Asynchronous Methods in Scientific and Mathematical Computing

Kalyan S. Perumalla

The following is a small selection of publications that illustrate the wide range of areas in which asynchronous methods are being applied:

[1] H.
Karimabadi, J. Driscoll, Y. Omelchenko, and N. Omidi, "A New Asynchronous
Methodology for Modeling of Physical Systems: Breaking the Curse of Courant
Condition," *Journal of Computational
Physics*, vol. 205, 2005.

[2] A. Lew, J. E. Marsden, M. Ortiz, and M.
West, "Asynchronous Variational Integrators," *Archives for Rational Mechanics and Analysis*, vol. 167, pp. 85-146,
2002.

[3] Y. Tang, K. S. Perumalla, R. M.
Fujimoto, H. Karimabadi, J. Driscoll, and Y. Omelchenko, "Optimistic
Simulations of Physical Systems using Reverse Computation," *SIMULATION: Transactions of The Society for
Modeling and Simulation International*, vol. 82, pp. 61-73, 2006.

[4] A. H. Buss and P. J. Sanchez, "Simple Movement and Detection in Discrete Event Simulation," presented at Winter Simulation Conference, Orlando, FL, 2005.

[5] J. Nutaro, "Parallel Discrete Event
Simulation with Application to Continuous Systems," in *Department of Electrical and Computer
Engineering*, vol. Ph.D. Tucson, AZ: University of Arizona, 2003, pp. 182.

[6] B. Lubachevsky, "Several Unsolved Problems in Large-Scale Discrete Event Simulations," presented at Workshop on Parallel and Distributed Simulation, 1993.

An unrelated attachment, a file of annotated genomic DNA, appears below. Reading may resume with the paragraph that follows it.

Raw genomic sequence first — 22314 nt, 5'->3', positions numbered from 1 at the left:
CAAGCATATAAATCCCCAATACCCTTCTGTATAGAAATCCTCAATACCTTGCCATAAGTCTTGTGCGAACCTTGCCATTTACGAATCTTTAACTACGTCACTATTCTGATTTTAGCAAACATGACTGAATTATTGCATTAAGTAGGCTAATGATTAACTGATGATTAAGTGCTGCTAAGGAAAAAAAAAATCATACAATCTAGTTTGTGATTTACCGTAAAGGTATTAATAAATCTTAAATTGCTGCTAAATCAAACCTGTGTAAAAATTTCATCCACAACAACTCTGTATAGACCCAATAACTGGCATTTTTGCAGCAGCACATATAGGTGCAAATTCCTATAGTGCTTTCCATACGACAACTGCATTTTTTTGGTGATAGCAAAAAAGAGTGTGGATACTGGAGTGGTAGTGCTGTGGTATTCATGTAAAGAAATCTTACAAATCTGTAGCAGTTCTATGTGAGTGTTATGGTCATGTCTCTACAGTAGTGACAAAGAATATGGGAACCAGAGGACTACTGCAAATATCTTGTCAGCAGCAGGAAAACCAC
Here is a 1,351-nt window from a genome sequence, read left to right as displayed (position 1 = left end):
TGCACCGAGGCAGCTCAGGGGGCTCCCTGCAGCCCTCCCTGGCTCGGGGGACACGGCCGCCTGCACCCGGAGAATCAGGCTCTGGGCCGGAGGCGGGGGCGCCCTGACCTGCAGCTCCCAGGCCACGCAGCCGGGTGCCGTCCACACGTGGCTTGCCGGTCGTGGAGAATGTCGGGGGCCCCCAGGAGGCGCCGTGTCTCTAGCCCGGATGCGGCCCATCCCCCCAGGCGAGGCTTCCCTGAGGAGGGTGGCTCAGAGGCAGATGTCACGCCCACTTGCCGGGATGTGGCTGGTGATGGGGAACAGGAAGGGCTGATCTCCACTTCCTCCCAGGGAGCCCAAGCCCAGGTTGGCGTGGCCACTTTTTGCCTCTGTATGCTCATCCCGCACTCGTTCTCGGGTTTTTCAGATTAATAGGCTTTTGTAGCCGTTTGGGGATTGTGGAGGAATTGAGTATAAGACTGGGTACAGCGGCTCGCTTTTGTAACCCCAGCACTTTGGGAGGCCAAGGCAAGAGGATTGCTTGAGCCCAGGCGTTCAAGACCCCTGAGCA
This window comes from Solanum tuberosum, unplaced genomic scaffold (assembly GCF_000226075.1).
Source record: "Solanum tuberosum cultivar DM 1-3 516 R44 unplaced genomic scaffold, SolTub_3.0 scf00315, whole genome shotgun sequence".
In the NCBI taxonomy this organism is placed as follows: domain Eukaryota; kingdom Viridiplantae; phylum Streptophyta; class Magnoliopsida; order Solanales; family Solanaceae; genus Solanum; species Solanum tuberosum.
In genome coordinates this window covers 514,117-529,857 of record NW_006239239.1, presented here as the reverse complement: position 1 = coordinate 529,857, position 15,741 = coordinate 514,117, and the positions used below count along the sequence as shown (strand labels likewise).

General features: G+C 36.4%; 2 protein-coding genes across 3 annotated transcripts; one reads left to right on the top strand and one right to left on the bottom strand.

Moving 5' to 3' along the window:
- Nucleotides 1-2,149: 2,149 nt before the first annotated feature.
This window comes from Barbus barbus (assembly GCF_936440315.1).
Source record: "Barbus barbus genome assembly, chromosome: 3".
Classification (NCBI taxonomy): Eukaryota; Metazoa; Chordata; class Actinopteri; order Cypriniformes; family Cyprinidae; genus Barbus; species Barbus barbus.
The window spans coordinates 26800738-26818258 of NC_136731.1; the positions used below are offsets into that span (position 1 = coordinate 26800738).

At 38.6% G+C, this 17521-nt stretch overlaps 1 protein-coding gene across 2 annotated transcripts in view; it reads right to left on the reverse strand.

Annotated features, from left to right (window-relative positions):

[7] S. Miller and S. Luding,
"Event-driven Molecular Dynamics in Parallel," *Journal of Computational Physics*, vol. 193, pp. 306-316, 2004.

[8] J. M. Esposito and V. Kumar, "An
Asynchronous Integration and Event Detection Algorithm for Simulating
Mult-Agent Hybrid Systems," *ACM
Transactioins on Modeling and Computer Simulation*, vol. 14, pp. 363-388,
2004.

The abstracts of the preceding references are reproduced here (from open online sources) as an at-a-glance snapshot for reader convenience.

· Sequential discrete event simulation approaches to electrostatic codes [1]

**Abstract** Computer
simulation of many important complex physical systems has reached a plateau
because most conventional techniques are ill equipped to deal with the
multi-scale nature of such systems. The traditional technique to simulate
physical systems modeled by partial differential equations consists of breaking
the simulation domain into a spatial grid and then advancing the state of the
system synchronously at regular discrete time intervals. This so-called
time-driven (or time-stepped) simulation (TDS) has inherent inefficiencies such
as the time step restriction imposed by a global CFL (Courant–Friedrichs–Levy)
condition. There is ongoing research on introducing local time refinement
(local versus global CFL) within the time-stepped methodology. Here, we propose
an entirely different (asynchronous) simulation methodology which uses the
spatial grid but the time advance is based on a discrete event-driven (as
opposed to time-driven) approach. This new technique immediately offers several
major advantages over TDS. First, it allows each part of the simulation, that
is the individual cells in case of fluid simulations and individual particles
within a cell in case of particle simulations, to evolve based on their own
physically determined time scales. Second, unlike in the TDS where the system
is updated faithfully in time based on a pre-selected user specified time step,
here the role of time step is replaced by a threshold for local state change. In
our technique, individual parts of the global simulation state are updated on a
“need-to-be-done-only” basis. Individual parts of the simulation domain set
their own time scales for change, which may vary in space as well as during the